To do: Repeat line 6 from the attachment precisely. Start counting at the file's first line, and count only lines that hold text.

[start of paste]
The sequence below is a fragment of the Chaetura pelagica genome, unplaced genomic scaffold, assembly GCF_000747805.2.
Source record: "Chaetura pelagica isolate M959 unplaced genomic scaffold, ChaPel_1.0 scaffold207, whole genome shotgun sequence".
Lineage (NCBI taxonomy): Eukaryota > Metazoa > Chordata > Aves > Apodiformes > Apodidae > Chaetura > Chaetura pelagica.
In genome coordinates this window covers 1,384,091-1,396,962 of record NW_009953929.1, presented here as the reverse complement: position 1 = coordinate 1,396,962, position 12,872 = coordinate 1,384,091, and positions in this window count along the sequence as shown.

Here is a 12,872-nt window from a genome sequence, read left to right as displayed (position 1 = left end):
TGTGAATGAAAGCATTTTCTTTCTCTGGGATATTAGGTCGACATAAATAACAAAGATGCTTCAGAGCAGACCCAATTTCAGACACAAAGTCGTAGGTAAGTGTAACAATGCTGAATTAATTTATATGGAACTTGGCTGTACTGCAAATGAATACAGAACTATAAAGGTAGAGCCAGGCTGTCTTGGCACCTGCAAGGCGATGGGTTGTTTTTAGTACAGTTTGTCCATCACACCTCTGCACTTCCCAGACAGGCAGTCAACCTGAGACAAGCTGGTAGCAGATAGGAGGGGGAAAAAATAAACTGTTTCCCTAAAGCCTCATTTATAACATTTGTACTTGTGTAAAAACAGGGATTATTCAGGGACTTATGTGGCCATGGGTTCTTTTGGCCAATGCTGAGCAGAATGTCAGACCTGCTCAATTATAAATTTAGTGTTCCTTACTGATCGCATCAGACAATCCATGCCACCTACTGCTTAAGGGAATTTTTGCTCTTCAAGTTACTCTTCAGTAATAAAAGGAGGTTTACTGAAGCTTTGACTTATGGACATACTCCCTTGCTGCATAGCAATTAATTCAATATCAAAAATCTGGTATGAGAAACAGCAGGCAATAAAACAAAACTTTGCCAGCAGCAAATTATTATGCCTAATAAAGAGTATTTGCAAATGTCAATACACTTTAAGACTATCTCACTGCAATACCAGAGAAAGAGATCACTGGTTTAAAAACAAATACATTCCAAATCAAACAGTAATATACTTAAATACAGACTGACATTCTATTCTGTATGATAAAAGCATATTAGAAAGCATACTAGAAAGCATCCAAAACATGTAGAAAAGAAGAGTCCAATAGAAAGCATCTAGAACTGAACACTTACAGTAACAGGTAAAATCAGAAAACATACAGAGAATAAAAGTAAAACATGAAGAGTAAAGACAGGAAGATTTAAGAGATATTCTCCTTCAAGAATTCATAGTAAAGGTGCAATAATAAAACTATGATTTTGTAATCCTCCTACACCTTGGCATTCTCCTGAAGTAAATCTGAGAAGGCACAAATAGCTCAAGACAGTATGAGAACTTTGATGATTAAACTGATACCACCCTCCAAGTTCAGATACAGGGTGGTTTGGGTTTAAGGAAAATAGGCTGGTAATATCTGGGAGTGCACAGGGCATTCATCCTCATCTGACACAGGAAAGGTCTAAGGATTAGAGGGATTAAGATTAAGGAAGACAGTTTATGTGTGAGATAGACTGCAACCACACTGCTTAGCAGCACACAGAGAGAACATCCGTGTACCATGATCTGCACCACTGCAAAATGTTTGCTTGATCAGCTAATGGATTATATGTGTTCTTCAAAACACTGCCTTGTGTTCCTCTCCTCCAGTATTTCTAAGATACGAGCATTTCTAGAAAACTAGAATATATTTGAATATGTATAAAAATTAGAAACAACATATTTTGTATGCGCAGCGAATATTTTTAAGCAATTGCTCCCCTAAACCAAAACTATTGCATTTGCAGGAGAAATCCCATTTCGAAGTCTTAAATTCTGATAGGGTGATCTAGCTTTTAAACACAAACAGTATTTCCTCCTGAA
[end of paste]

TGTGAATGAAAGCATTTTCTTTCTCTGGGATATTAGGTCGACATAAATAACAAAGATGCTTCAGAGCAGACCCAATTTCAGACACAAAGTCGTAGGTAAGTGTAACAATGCTGAATTAATTTATATGGAACTTGGCTGTACTGCAAATGAATACAGAACTATAAAGGTAGAGCCAGGCTGTCTTGGCACCTGCAAGGCGATGGGTTGTTTTTAGTACAGTTTGTCCATCACACCTCTGCACTTCCCAGACAGGCAGTCAACCTGAGACAAGCTGGTAGCAGATAGGAGGGGGAAAAAATAAACTGTTTCCCTAAAGCCTCATTTATAACATTTGTACTTGTGTAAAAACAGGGATTATTCAGGGACTTATGTGGCCATGGGTTCTTTTGGCCAATGCTGAGCAGAATGTCAGACCTGCTCAATTATAAATTTAGTGTTCCTTACTGATCGCATCAGACAATCCATGCCACCTACTGCTTAAGGGAATTTTTGCTCTTCAAGTTACTCTTCAGTAATAAAAGGAGGTTTACTGAAGCTTTGACTTATGGACATACTCCCTTGCTGCATAGCAATTAATTCAATATCAAAAATCTGGTATGAGAAACAGCAGGCAATAAAACAAAACTTTGCCAGCAGCAAATTATTATGCCTAATAAAGAGTATTTGCAAATGTCAATACACTTTAAGACTATCTCACTGCAATACCAGAGAAAGAGATCACTGGTTTAAAAACAAATACATTCCAAATCAAACAGTAATATACTTAAATACAGACTGACATTCTATTCTGTATGATAAAAGCATATTAGAAAGCATACTAGAAAGCATCCAAAACATGTAGAAAAGAAGAGTCCAATAGAAAGCATCTAGAACTGAACACTTACAGTAACAGGTAAAATCAGAAAACATACAGAGAATAAAAGTAAAACATGAAGAGTAAAGACAGGAAGATTTAAGAGATATTCTCCTTCAAGAATTCATAGTAAAGGTGCAATAATAAAACTATGATTTTGTAATCCTCCTACACCTTGGCATTCTCCTGAAGTAAATCTGAGAAGGCACAAATAGCTCAAGACAGTATGAGAACTTTGATGATTAAACTGATACCACCCTCCAAGTTCAGATACAGGGTGGTTTGGGTTTAAGGAAAATAGGCTGGTAATATCTGGGAGTGCACAGGGCATTCATCCTCATCTGACACAGGAAAGGTCTAAGGATTAGAGGGATTAAGATTAAGGAAGACAGTTTATGTGTGAGATAGACTGCAACCACACTGCTTAGCAGCACACAGAGAGAACATCCGTGTACCATGATCTGCACCACTGCAAAATGTTTGCTTGATCAGCTAATGGATTATATGTGTTCTTCAAAACACTGCCTTGTGTTCCTCTCCTCCAGTATTTCTAAGATACGAGCATTTCTAGAAAACTAGAATATATTTGAATATGTATAAAAATTAGAAACAACATATTTTGTATGCGCAGCGAATATTTTTAAGCAATTGCTCCCCTAAACCAAAACTATTGCATTTGCAGGAGAAATCCCATTTCGAAGTCTTAAATTCTGATAGGGTGATCTAGCTTTTAAACACAAACAGTATTTCCTCCTGAA